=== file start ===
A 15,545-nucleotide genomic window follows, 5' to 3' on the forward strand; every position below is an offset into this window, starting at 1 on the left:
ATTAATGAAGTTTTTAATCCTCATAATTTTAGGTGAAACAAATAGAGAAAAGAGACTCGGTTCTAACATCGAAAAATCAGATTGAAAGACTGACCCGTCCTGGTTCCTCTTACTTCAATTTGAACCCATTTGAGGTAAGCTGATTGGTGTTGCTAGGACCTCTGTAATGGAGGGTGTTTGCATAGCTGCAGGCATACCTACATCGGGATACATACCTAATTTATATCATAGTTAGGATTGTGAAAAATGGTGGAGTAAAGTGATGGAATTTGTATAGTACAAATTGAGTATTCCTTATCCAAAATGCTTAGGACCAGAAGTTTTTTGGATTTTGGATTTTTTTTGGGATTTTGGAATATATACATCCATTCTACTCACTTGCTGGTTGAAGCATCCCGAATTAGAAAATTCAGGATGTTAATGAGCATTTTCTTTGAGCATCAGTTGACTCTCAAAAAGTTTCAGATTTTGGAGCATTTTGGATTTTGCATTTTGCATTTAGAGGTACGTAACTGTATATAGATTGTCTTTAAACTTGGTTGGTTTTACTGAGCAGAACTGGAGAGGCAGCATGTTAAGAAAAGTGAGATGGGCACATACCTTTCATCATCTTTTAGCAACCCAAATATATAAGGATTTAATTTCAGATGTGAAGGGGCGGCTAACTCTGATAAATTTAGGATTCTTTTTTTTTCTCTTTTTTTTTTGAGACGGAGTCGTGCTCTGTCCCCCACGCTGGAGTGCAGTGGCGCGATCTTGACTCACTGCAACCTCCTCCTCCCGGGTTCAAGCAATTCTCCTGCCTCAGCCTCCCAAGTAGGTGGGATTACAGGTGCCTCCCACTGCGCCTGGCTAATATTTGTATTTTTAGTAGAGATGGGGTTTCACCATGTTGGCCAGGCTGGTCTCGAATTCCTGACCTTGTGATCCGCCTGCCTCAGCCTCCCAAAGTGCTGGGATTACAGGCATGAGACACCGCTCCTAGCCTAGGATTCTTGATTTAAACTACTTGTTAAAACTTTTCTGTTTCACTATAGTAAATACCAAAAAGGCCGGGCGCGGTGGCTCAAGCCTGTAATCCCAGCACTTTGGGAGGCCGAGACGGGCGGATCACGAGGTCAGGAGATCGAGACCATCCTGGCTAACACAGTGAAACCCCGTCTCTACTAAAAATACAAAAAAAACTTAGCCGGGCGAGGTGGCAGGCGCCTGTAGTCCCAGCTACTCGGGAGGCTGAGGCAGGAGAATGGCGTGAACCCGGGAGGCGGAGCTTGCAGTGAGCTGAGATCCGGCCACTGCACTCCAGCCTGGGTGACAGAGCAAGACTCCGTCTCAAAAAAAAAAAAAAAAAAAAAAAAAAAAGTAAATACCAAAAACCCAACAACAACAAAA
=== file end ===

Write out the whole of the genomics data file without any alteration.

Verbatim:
A 15,545-nucleotide genomic window follows, 5' to 3' on the forward strand; every position below is an offset into this window, starting at 1 on the left:
ATTAATGAAGTTTTTAATCCTCATAATTTTAGGTGAAACAAATAGAGAAAAGAGACTCGGTTCTAACATCGAAAAATCAGATTGAAAGACTGACCCGTCCTGGTTCCTCTTACTTCAATTTGAACCCATTTGAGGTAAGCTGATTGGTGTTGCTAGGACCTCTGTAATGGAGGGTGTTTGCATAGCTGCAGGCATACCTACATCGGGATACATACCTAATTTATATCATAGTTAGGATTGTGAAAAATGGTGGAGTAAAGTGATGGAATTTGTATAGTACAAATTGAGTATTCCTTATCCAAAATGCTTAGGACCAGAAGTTTTTTGGATTTTGGATTTTTTTTGGGATTTTGGAATATATACATCCATTCTACTCACTTGCTGGTTGAAGCATCCCGAATTAGAAAATTCAGGATGTTAATGAGCATTTTCTTTGAGCATCAGTTGACTCTCAAAAAGTTTCAGATTTTGGAGCATTTTGGATTTTGCATTTTGCATTTAGAGGTACGTAACTGTATATAGATTGTCTTTAAACTTGGTTGGTTTTACTGAGCAGAACTGGAGAGGCAGCATGTTAAGAAAAGTGAGATGGGCACATACCTTTCATCATCTTTTAGCAACCCAAATATATAAGGATTTAATTTCAGATGTGAAGGGGCGGCTAACTCTGATAAATTTAGGATTCTTTTTTTTTCTCTTTTTTTTTTGAGACGGAGTCGTGCTCTGTCCCCCACGCTGGAGTGCAGTGGCGCGATCTTGACTCACTGCAACCTCCTCCTCCCGGGTTCAAGCAATTCTCCTGCCTCAGCCTCCCAAGTAGGTGGGATTACAGGTGCCTCCCACTGCGCCTGGCTAATATTTGTATTTTTAGTAGAGATGGGGTTTCACCATGTTGGCCAGGCTGGTCTCGAATTCCTGACCTTGTGATCCGCCTGCCTCAGCCTCCCAAAGTGCTGGGATTACAGGCATGAGACACCGCTCCTAGCCTAGGATTCTTGATTTAAACTACTTGTTAAAACTTTTCTGTTTCACTATAGTAAATACCAAAAAGGCCGGGCGCGGTGGCTCAAGCCTGTAATCCCAGCACTTTGGGAGGCCGAGACGGGCGGATCACGAGGTCAGGAGATCGAGACCATCCTGGCTAACACAGTGAAACCCCGTCTCTACTAAAAATACAAAAAAAACTTAGCCGGGCGAGGTGGCAGGCGCCTGTAGTCCCAGCTACTCGGGAGGCTGAGGCAGGAGAATGGCGTGAACCCGGGAGGCGGAGCTTGCAGTGAGCTGAGATCCGGCCACTGCACTCCAGCCTGGGTGACAGAGCAAGACTCCGTCTCAAAAAAAAAAAAAAAAAAAAAAAAAAAAGTAAATACCAAAAACCCAACAACAACAAAA